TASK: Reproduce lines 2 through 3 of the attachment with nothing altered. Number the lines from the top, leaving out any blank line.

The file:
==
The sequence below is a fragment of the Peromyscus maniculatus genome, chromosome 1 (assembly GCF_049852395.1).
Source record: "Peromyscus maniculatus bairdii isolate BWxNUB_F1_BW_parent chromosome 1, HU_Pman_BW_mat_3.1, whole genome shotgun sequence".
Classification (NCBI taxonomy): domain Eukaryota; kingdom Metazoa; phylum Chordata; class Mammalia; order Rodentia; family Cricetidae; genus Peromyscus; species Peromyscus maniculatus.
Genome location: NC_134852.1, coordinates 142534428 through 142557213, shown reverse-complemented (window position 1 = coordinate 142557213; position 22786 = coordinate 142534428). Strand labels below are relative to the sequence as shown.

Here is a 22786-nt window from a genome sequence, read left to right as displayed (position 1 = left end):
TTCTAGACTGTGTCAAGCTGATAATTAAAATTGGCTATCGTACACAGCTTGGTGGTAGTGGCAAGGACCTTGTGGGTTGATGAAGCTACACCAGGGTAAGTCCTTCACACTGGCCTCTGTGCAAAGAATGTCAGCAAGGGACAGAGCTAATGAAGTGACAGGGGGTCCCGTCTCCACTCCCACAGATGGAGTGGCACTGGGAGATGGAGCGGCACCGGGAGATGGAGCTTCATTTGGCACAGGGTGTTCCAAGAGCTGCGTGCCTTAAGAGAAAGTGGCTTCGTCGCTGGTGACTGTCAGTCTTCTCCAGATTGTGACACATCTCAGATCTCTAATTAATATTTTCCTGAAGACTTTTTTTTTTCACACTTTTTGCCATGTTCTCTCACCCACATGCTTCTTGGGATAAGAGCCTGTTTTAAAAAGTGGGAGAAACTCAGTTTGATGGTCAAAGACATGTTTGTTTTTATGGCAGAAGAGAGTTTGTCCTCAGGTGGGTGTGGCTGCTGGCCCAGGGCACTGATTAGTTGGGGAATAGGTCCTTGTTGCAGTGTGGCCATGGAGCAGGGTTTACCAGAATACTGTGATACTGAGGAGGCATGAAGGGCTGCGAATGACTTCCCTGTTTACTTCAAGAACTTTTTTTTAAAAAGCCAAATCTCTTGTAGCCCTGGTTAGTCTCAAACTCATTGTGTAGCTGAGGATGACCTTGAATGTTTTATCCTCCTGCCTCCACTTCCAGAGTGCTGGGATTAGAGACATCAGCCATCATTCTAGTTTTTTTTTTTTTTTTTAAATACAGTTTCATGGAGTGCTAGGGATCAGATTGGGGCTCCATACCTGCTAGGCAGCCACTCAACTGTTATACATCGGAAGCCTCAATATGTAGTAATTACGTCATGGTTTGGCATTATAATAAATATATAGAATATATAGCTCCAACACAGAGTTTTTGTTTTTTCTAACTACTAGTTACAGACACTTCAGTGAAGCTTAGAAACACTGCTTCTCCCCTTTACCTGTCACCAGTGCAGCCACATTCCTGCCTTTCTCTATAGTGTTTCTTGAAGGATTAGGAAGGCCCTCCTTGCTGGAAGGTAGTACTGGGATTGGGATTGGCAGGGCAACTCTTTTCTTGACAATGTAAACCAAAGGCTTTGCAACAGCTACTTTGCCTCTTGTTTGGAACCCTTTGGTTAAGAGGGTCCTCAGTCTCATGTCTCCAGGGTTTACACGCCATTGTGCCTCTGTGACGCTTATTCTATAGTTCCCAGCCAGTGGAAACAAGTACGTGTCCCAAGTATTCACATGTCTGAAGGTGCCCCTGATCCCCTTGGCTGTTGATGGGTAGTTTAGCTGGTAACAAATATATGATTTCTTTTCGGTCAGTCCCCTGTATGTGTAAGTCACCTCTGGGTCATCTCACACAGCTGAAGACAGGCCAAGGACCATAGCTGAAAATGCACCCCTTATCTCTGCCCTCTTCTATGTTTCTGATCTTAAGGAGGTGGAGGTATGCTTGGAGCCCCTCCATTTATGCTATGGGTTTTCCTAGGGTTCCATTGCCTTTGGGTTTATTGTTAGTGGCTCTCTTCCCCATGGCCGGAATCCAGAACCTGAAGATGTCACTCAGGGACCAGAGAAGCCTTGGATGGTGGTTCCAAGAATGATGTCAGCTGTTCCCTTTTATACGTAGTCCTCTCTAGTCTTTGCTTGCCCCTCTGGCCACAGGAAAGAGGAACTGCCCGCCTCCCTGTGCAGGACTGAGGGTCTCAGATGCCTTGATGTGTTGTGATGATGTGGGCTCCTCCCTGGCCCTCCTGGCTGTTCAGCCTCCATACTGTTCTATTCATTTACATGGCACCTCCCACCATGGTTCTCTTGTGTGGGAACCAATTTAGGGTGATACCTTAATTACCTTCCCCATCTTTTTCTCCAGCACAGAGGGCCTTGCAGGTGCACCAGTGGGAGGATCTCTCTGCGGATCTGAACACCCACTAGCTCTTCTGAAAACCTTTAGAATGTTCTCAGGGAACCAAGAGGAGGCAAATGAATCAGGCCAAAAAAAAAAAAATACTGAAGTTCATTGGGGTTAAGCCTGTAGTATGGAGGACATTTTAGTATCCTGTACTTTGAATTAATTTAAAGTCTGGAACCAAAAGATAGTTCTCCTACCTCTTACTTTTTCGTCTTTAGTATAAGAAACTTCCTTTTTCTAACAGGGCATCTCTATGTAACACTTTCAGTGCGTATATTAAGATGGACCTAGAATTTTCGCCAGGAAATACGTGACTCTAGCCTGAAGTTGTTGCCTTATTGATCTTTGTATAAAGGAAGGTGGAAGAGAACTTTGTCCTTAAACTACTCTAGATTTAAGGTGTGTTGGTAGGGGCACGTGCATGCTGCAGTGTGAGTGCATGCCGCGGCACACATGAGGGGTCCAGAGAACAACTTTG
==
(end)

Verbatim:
Source record: "Peromyscus maniculatus bairdii isolate BWxNUB_F1_BW_parent chromosome 1, HU_Pman_BW_mat_3.1, whole genome shotgun sequence".
Classification (NCBI taxonomy): domain Eukaryota; kingdom Metazoa; phylum Chordata; class Mammalia; order Rodentia; family Cricetidae; genus Peromyscus; species Peromyscus maniculatus.